Text by Joe Zinkl, Phenology Survey Coordinator
Yolo Audubon members have been conducting a phenology survey at Audubon California’s Bobcat Ranch for over four years. The study is conducted in cooperation with the National Phenology Network. All data collected by our surveyors is sent to NPN.
What is phenology exactly? It is the study of periodic events in biological life cycles (in this case, birds) and how these are influenced by seasonal and multi-year variations in climate, as well as habitat changes.
The phenology survey route at Bobcat Ranch is a loop which begins near the ranch headquarters. It proceeds uphill to a permanent spring and then returns to the ranch headquarters via a gently sloping downhill trail. It is approximately two miles in total distance with an elevation gain of about 400 feet; it takes the surveyors about two and a half hours to cover.
The surveyors typically leave Davis near sunrise and return in about four hours. The route is divided into four sections; data is collected separately for each section. The numbers of each species and associated behaviors (feeding, calling/singing, courtship, nest building, and tending to young) are recorded.
Since the study was begun, the survey route has burned three times (Cold Fire – early August, 2016; Winter Fire – early July, 2017; LNU complex – mid August, 2020). Additionally, there was another fire (County Fire – late June, 2018) that burned much of the west side of the ranch. The three fires that burned along the survey route damaged, but did not destroy, the blue oak habitat that makes up the bulk of the route, but there was some blue oak, gray pine, manzanita and buckeye mortality. The small riparian habitat associated with Buckhorn Spring at the northwest terminus of the route was damaged as well.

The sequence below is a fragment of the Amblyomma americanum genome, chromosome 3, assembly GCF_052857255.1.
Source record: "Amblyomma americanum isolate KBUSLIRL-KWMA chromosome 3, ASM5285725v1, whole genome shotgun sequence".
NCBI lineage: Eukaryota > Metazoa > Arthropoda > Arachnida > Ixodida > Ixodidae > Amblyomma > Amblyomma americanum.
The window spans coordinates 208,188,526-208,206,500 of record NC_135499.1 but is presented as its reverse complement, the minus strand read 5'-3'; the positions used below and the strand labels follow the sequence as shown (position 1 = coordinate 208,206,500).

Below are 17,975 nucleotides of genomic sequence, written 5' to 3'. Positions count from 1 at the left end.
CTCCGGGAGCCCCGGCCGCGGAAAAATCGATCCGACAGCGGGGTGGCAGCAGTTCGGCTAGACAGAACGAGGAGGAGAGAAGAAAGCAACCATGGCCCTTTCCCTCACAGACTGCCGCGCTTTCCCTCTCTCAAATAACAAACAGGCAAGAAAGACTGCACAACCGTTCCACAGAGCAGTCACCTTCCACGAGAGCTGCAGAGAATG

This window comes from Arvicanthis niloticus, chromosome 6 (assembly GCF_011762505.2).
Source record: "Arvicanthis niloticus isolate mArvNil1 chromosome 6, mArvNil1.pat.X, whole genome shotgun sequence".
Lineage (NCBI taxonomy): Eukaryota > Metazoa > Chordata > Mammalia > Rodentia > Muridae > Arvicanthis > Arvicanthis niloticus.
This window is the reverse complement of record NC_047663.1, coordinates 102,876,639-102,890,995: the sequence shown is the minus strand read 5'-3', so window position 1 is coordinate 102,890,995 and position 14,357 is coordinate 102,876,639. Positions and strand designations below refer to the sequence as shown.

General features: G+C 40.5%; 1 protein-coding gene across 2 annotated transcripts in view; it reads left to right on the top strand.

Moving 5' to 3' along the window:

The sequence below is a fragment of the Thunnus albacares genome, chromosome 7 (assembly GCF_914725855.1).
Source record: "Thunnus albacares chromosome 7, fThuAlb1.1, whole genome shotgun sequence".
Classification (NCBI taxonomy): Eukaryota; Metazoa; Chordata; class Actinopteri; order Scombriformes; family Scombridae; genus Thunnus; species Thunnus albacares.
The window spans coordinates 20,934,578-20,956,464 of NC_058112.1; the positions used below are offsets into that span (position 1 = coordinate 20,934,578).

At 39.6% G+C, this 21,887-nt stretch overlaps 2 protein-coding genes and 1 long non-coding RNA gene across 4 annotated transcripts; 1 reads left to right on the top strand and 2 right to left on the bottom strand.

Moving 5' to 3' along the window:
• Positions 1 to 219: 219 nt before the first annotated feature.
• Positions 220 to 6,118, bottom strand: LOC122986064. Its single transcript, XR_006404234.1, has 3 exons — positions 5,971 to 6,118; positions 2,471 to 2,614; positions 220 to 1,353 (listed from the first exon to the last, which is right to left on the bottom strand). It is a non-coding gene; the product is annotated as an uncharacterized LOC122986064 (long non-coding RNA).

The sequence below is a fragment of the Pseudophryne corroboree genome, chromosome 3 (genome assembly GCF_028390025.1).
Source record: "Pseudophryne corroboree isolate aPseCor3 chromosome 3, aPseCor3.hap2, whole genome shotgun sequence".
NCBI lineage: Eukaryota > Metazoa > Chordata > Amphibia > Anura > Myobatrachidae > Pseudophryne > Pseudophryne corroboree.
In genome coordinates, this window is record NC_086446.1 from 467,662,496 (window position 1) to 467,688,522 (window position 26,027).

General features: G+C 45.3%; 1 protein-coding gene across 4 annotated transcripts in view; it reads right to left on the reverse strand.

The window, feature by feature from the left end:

In March, 2020 the surveys were suspended because of concerns regarding Covid-19, but in September of that year, California Audubon agreed to allow Yolo Audubon to restart biweekly bird surveys on the phenology route under a Covid-19 protocol, which is designed to limit person-to-person contact. Its major stipulations are 1) only four people can participate in each survey; 2) carpooling is not allowed; 3) masks must be worn during the survey; 4) 6-foot spacing between individuals should be maintained; and 5) equipment and snacks cannot be shared. On September 17, the first survey in slightly more than six months was undertaken and since then, surveys have been conducted every other Thursday.
Over the four-plus survey years, 112 species of birds have been recorded and nearly every survey reveals one or more interesting observations. For example, on the September 17th survey, which was the first one after the LNU Complex fire, record numbers of acorn woodpeckers, oak titmice, white breasted nuthatches and Nuttall’s woodpeckers were found. Two weeks later (October 1, 2020) that two-week old record for acorn woodpeckers was broken again. Were these records related to the fire?
In addition to the every-other week Thursday survey, once a quarter a survey is performed on a Saturday in order to attract volunteers who want to participate but can’t do so during the week.
If you are interested in participating as a volunteer surveyor, or if you would like a summary of a previous survey, sign up for group emails here. You can also email co-coordinator Sonjia Shelly for more information.